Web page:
It's 7.30pm on the 9th of February. The border is closed (which doesn't stop half the population crossing it anyway on foot, bikes and scooters), I haven't showered in 3 days, and 3ply toilet paper is nice, but I'm not a bear. In short, I'm a slightly annoyed individual at this point in time.
The boss cop leaves, but not before casting a killer look at us. Then two cops we haven't seen before appear out of the darkness and demand our passports.
Okay, that's it. We're going to jail.
They reappear in 10 minutes, passports stamped and open the barrier.
Uhhh... Wait, what?
"Just go, fast, so no one see you."
They didn't have to tell us twice.
The Gendarmerie checkpoint is already closed, but they stamp us and let us through anyway, and tell us to just explain to the Senegalese that we were delayed.
Which would be OK, if there was still anyone there, except a very, VERY armed bunch of folks that tell us to go back, it's not safe, and why are we driving through a mine field at night.
Right, new problem. We can't go into Senegal, we are NOT NOT NOT EVER going back into Guinea Bissau, and we can't camp because being reunited with our ancestors courtesy of a land mine is not particularly high on the to-do list for the evening.
But we can't stay on the Senegalese side because we're not even allowed to keep the lights of the car on.
We go back to the Bissauian Gendarmerie checkpoint (fortunately out of sight of the cops) and ask them in broke french-spanish-portugese if we might possibly be allowed to spend the night next to the post.
Oh, no, no! Here, drive in to the back yard, it's safer and off the road! (This all being explained with waving arms as we didn't have any overlaps in our language knowledge).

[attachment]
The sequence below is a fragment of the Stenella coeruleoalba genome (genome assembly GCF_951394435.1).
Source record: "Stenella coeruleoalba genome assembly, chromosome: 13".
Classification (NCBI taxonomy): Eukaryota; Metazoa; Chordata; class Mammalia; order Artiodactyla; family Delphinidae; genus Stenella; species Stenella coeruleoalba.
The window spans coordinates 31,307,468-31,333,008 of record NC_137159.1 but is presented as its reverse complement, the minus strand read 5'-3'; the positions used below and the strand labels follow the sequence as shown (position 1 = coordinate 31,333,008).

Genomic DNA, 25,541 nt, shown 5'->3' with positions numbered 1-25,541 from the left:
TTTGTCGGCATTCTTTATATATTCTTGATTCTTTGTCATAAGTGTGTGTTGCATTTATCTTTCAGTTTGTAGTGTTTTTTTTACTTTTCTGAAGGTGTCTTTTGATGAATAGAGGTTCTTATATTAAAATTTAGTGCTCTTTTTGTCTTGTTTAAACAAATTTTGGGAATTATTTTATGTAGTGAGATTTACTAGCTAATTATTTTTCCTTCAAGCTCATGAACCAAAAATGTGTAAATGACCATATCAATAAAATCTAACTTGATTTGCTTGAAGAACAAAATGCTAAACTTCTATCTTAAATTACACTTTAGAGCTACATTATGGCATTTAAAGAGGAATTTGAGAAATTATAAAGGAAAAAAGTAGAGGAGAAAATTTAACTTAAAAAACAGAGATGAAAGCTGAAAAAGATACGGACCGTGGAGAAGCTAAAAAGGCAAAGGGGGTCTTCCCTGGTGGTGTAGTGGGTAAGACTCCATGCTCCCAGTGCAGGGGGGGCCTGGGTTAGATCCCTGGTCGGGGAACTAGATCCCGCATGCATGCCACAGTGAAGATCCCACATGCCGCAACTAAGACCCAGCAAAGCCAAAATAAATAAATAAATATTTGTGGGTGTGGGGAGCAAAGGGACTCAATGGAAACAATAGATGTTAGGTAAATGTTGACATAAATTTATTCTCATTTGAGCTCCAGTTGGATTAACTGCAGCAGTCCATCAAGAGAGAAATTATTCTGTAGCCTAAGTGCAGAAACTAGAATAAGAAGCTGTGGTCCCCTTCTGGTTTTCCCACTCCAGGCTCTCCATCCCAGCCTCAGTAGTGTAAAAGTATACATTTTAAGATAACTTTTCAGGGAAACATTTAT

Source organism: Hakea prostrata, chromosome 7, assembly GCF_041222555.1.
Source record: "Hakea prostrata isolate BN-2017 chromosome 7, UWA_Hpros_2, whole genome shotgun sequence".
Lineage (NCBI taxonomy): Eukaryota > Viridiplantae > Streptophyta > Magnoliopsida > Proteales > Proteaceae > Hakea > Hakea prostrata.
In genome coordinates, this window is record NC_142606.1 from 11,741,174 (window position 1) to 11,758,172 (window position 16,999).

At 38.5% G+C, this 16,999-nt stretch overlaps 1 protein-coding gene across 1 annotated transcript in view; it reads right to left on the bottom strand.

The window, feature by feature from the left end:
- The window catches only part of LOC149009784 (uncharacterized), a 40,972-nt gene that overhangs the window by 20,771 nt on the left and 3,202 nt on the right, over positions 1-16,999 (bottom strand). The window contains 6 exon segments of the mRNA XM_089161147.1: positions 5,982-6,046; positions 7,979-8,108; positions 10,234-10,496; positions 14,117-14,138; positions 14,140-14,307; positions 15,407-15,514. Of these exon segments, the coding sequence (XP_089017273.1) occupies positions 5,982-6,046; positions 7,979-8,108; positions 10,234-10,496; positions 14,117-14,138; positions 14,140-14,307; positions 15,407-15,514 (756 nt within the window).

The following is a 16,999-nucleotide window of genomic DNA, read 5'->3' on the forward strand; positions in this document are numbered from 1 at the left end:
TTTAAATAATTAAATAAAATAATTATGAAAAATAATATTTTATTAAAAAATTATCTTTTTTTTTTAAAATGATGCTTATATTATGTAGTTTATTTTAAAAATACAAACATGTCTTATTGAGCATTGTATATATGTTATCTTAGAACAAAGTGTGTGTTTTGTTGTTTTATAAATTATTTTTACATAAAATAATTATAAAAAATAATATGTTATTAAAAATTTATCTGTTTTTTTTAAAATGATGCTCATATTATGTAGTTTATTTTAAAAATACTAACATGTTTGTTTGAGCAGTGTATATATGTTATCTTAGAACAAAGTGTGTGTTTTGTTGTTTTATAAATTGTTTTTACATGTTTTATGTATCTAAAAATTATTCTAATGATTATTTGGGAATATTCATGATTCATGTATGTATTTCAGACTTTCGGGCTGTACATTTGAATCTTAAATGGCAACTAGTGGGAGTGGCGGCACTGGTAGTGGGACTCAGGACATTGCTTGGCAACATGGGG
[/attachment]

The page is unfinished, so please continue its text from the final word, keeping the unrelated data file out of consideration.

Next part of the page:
Wait, what? You're... Nice?
About 15 minutes after we park in the yard between the border post and the house the 3 gendarmes live in, and just as we're contemplating dinner, they come and ask us to join THEM for dinner.
Uhhh... Did we cross the twilight zone boundary as well? Who are these people!?
Dinner consists of the main course (fish stew with Baguettes) provided by the Gendarmes and Coke and cookies provided by us. They share their baguettes (they had 3) and their spoons (likewise, exactly 3) with us - and we're overwhelmed. They're the nicest bunch of people we met so far. We give them a few of the good flashlights, so they don't need to always share the one they have - and we crawl into the car to spend the night. You can hear the carnival in the distance, and people (and god knows what else) crossing the border in the background.
It is now 11pm. We've been at the border for 11 hours.
By default, any African border, even on a good day, is an exercise in random checks, useless paperwork and uncontrolled chaos - and Petit Cadeaux.
First, we passed Customs, where they took down the details of our car. All nice and well. Then, the Police - at this point in time, it's just before noon. Where everything was going OK until they saw the rally stickers.
"Not allowed to pass, have to go back to Bissau." Says the cop.
"Call from big boss in immigration, all cars must go to Bissau."
But we don't want to go to Bissau, we need to get to Dakar within 36 hours and there is 600km on a bad road ahead of us. And 2 more borders if we take the trans-Gambian route.